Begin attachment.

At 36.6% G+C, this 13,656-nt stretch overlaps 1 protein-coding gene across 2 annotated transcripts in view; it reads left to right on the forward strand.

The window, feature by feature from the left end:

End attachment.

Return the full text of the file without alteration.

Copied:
At 36.6% G+C, this 13,656-nt stretch overlaps 1 protein-coding gene across 2 annotated transcripts in view; it reads left to right on the forward strand.

The window, feature by feature from the left end: